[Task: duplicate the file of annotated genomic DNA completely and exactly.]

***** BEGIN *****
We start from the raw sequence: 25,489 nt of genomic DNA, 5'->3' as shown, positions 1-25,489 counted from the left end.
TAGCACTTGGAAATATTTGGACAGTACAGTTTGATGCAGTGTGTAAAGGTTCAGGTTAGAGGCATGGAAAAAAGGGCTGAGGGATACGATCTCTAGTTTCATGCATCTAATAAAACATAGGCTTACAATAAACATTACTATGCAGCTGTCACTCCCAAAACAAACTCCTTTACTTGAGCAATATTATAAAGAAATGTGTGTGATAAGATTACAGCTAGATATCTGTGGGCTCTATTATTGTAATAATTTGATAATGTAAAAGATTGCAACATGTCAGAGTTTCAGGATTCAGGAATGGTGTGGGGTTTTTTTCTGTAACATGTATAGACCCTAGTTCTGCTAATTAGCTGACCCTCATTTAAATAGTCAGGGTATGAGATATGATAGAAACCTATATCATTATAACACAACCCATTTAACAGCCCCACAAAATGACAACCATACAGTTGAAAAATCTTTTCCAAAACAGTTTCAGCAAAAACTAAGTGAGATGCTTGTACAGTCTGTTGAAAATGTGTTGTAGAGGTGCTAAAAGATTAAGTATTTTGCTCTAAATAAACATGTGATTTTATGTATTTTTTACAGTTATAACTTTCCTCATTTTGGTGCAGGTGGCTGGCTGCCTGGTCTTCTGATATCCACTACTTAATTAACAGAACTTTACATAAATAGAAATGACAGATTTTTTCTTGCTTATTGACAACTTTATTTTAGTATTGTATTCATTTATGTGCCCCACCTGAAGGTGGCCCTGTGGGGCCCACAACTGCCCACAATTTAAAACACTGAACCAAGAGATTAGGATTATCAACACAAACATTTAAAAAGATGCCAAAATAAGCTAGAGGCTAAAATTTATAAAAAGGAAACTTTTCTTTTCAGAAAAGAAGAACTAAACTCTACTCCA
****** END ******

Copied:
We start from the raw sequence: 25,489 nt of genomic DNA, 5'->3' as shown, positions 1-25,489 counted from the left end.
TAGCACTTGGAAATATTTGGACAGTACAGTTTGATGCAGTGTGTAAAGGTTCAGGTTAGAGGCATGGAAAAAAGGGCTGAGGGATACGATCTCTAGTTTCATGCATCTAATAAAACATAGGCTTACAATAAACATTACTATGCAGCTGTCACTCCCAAAACAAACTCCTTTACTTGAGCAATATTATAAAGAAATGTGTGTGATAAGATTACAGCTAGATATCTGTGGGCTCTATTATTGTAATAATTTGATAATGTAAAAGATTGCAACATGTCAGAGTTTCAGGATTCAGGAATGGTGTGGGGTTTTTTTCTGTAACATGTATAGACCCTAGTTCTGCTAATTAGCTGACCCTCATTTAAATAGTCAGGGTATGAGATATGATAGAAACCTATATCATTATAACACAACCCATTTAACAGCCCCACAAAATGACAACCATACAGTTGAAAAATCTTTTCCAAAACAGTTTCAGCAAAAACTAAGTGAGATGCTTGTACAGTCTGTTGAAAATGTGTTGTAGAGGTGCTAAAAGATTAAGTATTTTGCTCTAAATAAACATGTGATTTTATGTATTTTTTACAGTTATAACTTTCCTCATTTTGGTGCAGGTGGCTGGCTGCCTGGTCTTCTGATATCCACTACTTAATTAACAGAACTTTACATAAATAGAAATGACAGATTTTTTCTTGCTTATTGACAACTTTATTTTAGTATTGTATTCATTTATGTGCCCCACCTGAAGGTGGCCCTGTGGGGCCCACAACTGCCCACAATTTAAAACACTGAACCAAGAGATTAGGATTATCAACACAAACATTTAAAAAGATGCCAAAATAAGCTAGAGGCTAAAATTTATAAAAAGGAAACTTTTCTTTTCAGAAAAGAAGAACTAAACTCTACTCCA